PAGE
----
How to find credit-builder loan programs

Wednesday, May 30, 2012


Because a strong credit history is so important to financial prosperity, some non-profit organizations offer special loan programs that enable people with credit problems or who are new to the U.S. credit system to borrow and build a credit history even if they wouldn’t qualify for a loan anywhere else. What makes these loans different is, among other things, the emphasis on building credit over simply borrowing money. Consumer Action has compiled a directory (PDF only) to help consumers find these programs in their own state. (We will be updating the directory regularly. If you know of a program that is not already listed, please let us know about it by sending an email to .(JavaScript must be enabled to view this email address).)

There are variations on credit-builder loan programs but they generally fall into two categories: those in which the money for the loans comes from the non-profit organization or an affiliated supporter (identified in the directory as Microcredit) and those in which the loan funds come from the groups (circles) of participants themselves (identified in the directory as Lending circle).

All loans in the directory report to one or more of the three major credit bureaus—necessary for building a credit file that will be used by mainstream creditors, landlords, utility companies, insurers and others—and, unless otherwise noted, none require collateral or a minimum credit score. Some loan programs require that the loans be used for specific purposes, such as establishing or expanding a business, and many require that borrowers fulfill requirements such as attending money management classes or contributing to a savings account.

Click here to read more about credit-builder loans and other alternative funding sources, including peer-to-peer lending.

If you don’t see a program in your area, follow our tips to find out if one exists.

  • Contact a local community service organization that provides financial services to low-income individuals—many loan programs will promote their services here first. Ask community banks and local credit unions (see below) if they have credit-builder programs.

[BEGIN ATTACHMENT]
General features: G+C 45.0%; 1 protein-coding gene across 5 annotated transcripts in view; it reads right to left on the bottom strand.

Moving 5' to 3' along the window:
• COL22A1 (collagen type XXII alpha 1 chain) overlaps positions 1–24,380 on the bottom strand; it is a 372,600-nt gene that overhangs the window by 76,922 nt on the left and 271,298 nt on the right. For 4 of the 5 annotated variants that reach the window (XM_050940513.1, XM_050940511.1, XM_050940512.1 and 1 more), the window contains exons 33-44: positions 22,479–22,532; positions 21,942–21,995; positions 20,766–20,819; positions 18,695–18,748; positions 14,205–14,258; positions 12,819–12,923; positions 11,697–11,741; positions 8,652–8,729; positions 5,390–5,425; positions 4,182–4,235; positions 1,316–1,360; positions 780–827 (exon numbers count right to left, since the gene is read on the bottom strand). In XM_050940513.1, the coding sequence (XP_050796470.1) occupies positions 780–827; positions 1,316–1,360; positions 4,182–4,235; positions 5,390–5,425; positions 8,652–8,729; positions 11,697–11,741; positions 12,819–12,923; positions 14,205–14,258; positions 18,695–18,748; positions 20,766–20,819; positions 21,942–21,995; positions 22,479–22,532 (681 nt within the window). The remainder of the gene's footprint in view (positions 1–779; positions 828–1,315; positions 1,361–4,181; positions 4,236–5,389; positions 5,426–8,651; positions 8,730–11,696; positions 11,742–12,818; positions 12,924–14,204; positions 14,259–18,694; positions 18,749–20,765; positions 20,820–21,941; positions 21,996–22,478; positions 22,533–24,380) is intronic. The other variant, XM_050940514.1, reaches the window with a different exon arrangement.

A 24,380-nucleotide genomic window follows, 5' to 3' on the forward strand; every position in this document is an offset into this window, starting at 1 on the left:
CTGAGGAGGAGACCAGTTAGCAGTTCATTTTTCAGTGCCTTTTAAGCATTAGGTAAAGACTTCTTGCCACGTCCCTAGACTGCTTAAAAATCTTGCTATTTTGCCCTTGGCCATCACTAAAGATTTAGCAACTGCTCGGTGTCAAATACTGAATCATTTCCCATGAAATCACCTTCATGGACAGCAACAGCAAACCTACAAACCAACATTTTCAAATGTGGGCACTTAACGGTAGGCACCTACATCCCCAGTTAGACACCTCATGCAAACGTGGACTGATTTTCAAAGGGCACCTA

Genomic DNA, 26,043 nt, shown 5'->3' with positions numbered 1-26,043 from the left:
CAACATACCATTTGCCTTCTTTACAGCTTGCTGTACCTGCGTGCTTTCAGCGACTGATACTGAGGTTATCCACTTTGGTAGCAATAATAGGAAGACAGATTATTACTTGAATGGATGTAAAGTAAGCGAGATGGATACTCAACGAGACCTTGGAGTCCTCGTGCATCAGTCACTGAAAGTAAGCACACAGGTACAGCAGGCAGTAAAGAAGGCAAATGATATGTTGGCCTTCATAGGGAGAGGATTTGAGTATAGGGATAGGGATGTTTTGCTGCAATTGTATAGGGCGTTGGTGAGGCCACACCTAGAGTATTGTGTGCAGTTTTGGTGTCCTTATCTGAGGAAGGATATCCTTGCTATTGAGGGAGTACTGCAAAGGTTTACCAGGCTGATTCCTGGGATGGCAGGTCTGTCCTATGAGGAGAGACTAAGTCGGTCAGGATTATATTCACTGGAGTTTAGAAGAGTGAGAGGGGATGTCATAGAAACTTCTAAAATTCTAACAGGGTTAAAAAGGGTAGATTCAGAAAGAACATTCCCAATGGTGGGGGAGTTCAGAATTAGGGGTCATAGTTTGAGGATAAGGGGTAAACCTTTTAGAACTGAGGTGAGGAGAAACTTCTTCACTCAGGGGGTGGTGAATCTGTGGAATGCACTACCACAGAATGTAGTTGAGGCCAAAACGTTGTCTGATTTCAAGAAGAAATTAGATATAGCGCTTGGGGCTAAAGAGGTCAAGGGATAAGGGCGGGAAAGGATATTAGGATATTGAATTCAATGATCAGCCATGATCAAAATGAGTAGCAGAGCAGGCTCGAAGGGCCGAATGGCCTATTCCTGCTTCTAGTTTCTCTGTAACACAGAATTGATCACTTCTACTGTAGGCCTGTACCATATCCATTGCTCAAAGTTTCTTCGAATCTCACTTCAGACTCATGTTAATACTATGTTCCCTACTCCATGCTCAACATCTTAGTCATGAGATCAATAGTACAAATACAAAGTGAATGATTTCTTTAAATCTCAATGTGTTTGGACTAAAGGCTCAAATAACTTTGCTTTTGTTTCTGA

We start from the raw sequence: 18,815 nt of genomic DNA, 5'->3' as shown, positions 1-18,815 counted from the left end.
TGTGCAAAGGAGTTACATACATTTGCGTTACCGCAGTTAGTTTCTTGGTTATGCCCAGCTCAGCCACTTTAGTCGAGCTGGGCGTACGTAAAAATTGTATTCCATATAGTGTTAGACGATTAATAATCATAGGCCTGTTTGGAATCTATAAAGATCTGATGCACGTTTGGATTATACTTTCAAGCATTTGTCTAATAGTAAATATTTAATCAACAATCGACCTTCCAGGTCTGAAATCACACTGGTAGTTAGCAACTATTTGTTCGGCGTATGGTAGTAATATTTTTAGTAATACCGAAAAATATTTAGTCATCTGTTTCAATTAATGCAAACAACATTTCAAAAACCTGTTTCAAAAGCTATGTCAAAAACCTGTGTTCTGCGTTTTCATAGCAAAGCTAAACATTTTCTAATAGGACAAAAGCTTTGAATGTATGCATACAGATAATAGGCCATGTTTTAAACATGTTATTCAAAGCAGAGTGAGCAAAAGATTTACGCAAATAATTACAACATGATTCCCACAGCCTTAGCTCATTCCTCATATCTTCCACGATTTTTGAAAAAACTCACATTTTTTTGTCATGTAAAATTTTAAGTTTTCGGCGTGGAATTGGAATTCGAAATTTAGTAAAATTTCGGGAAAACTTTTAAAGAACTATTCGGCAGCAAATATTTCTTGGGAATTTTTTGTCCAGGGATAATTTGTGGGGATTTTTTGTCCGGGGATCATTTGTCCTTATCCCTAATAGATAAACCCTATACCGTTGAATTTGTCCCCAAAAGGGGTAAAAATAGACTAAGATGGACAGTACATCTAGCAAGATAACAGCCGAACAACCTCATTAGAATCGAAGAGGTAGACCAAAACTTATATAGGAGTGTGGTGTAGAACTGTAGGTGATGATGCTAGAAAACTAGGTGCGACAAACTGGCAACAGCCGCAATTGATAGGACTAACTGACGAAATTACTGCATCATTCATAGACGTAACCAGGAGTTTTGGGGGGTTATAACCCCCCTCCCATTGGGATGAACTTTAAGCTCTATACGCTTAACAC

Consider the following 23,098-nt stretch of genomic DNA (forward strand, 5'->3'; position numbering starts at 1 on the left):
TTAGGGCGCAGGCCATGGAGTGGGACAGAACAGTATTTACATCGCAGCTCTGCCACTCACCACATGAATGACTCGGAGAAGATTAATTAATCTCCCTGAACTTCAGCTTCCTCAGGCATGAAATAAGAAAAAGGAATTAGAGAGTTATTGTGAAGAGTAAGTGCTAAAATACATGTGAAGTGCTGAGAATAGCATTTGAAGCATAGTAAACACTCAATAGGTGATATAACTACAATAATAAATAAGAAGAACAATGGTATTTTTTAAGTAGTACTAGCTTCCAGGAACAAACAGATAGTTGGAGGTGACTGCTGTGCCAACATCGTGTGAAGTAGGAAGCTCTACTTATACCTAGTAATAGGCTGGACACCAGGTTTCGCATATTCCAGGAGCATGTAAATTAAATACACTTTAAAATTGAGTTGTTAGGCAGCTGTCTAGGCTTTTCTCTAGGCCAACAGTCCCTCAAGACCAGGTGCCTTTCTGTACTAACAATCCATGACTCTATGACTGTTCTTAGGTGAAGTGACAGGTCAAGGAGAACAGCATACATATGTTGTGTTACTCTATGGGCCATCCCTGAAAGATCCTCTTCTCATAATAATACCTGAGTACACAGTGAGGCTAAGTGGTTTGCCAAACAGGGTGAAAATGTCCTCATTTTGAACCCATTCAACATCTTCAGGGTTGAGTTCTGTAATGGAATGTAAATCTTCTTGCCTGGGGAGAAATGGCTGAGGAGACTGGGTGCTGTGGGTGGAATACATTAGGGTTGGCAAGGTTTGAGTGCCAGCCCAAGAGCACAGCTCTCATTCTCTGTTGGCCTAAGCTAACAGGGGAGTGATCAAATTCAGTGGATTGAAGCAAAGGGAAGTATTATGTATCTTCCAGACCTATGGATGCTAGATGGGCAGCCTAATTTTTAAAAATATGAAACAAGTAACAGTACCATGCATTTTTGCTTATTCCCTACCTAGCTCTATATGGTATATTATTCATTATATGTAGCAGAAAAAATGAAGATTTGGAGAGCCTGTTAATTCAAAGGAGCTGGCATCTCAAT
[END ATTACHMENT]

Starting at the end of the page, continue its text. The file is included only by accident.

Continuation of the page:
• Contact a program like Mission Asset Fund (MAF), a pioneering non-profit in San Francisco that is helping establish lending circles in other parts of the U.S., to find out if there is an affiliated program being offered in your area. Even if there isn’t, letting MAF know there is demand for the services in a particular area can help to get a new lending circle program started.
  • If you’re a member of a credit union, ask about credit-builder loans or similar products and services that could help you establish or build credit. According to CUNA, the Credit Union National Association, nearly 15% of credit unions offer credit-builder programs. One such program places the money you borrow in a savings account you open. As you make regular payments on the loan, the credit union reports your account activity to the credit bureau and you build a positive credit history. After you have repaid the loan in full, the money in the savings account is yours to use as you please. If you don’t already belong to a credit union, find one at or call 800-358-5710. Some banks also offer credit-builder loans.
  • Search online for sites and stories that highlight lending circles and other credit-builder programs. Organizations that offer such programs have been the subject of many articles.
  • Keep your eyes and ears open for news of credit-builder programs in local newspapers and on in-language radio and television. But before responding to any loan program announcement, investigate it. Contact a local credit union, the Better Business Bureau, a local consumer protection agency or other trusted organization to inquire about the program. Legitimate credit-builder programs will be known to respected community service organizations—and they won’t charge high fees.

The directory is available only as a PDF download. Click here to download the PDF.




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